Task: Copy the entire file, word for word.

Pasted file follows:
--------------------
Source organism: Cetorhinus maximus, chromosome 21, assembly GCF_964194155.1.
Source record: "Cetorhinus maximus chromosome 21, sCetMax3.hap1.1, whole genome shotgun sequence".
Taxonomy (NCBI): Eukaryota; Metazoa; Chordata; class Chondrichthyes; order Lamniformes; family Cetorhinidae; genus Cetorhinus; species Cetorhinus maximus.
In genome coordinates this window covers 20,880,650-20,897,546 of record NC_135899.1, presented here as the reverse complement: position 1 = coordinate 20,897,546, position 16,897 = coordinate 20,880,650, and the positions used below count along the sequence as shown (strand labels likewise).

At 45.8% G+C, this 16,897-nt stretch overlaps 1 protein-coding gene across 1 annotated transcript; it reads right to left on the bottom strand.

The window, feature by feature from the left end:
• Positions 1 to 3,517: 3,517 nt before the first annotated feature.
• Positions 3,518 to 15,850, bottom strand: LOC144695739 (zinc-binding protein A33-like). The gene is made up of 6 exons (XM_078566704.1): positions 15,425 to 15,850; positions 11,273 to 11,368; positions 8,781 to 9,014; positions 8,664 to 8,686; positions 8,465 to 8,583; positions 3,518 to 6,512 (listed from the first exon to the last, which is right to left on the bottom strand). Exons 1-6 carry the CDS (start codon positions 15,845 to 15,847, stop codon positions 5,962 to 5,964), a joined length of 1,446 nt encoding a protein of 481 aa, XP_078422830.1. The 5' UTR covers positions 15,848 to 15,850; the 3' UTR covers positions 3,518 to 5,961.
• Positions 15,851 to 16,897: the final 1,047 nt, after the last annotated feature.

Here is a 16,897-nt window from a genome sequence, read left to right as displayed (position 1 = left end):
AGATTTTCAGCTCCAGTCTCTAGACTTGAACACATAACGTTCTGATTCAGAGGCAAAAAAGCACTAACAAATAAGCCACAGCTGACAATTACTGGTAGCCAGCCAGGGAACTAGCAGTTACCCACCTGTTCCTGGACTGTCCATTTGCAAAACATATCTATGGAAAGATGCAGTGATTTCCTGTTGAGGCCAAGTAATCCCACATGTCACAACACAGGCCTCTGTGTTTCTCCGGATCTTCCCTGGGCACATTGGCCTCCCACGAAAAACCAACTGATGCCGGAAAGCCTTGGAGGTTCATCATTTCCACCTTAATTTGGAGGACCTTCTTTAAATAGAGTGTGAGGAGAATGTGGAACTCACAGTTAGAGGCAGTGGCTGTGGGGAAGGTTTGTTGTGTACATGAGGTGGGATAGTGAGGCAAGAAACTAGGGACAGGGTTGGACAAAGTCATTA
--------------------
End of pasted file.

Source organism: Cetorhinus maximus, chromosome 21, assembly GCF_964194155.1.
Source record: "Cetorhinus maximus chromosome 21, sCetMax3.hap1.1, whole genome shotgun sequence".
Taxonomy (NCBI): Eukaryota; Metazoa; Chordata; class Chondrichthyes; order Lamniformes; family Cetorhinidae; genus Cetorhinus; species Cetorhinus maximus.
In genome coordinates this window covers 20,880,650-20,897,546 of record NC_135899.1, presented here as the reverse complement: position 1 = coordinate 20,897,546, position 16,897 = coordinate 20,880,650, and the positions used below count along the sequence as shown (strand labels likewise).

At 45.8% G+C, this 16,897-nt stretch overlaps 1 protein-coding gene across 1 annotated transcript; it reads right to left on the bottom strand.

The window, feature by feature from the left end:
• Positions 1 to 3,517: 3,517 nt before the first annotated feature.
• Positions 3,518 to 15,850, bottom strand: LOC144695739 (zinc-binding protein A33-like). The gene is made up of 6 exons (XM_078566704.1): positions 15,425 to 15,850; positions 11,273 to 11,368; positions 8,781 to 9,014; positions 8,664 to 8,686; positions 8,465 to 8,583; positions 3,518 to 6,512 (listed from the first exon to the last, which is right to left on the bottom strand). Exons 1-6 carry the CDS (start codon positions 15,845 to 15,847, stop codon positions 5,962 to 5,964), a joined length of 1,446 nt encoding a protein of 481 aa, XP_078422830.1. The 5' UTR covers positions 15,848 to 15,850; the 3' UTR covers positions 3,518 to 5,961.
• Positions 15,851 to 16,897: the final 1,047 nt, after the last annotated feature.

Here is a 16,897-nt window from a genome sequence, read left to right as displayed (position 1 = left end):
AGATTTTCAGCTCCAGTCTCTAGACTTGAACACATAACGTTCTGATTCAGAGGCAAAAAAGCACTAACAAATAAGCCACAGCTGACAATTACTGGTAGCCAGCCAGGGAACTAGCAGTTACCCACCTGTTCCTGGACTGTCCATTTGCAAAACATATCTATGGAAAGATGCAGTGATTTCCTGTTGAGGCCAAGTAATCCCACATGTCACAACACAGGCCTCTGTGTTTCTCCGGATCTTCCCTGGGCACATTGGCCTCCCACGAAAAACCAACTGATGCCGGAAAGCCTTGGAGGTTCATCATTTCCACCTTAATTTGGAGGACCTTCTTTAAATAGAGTGTGAGGAGAATGTGGAACTCACAGTTAGAGGCAGTGGCTGTGGGGAAGGTTTGTTGTGTACATGAGGTGGGATAGTGAGGCAAGAAACTAGGGACAGGGTTGGACAAAGTCATTA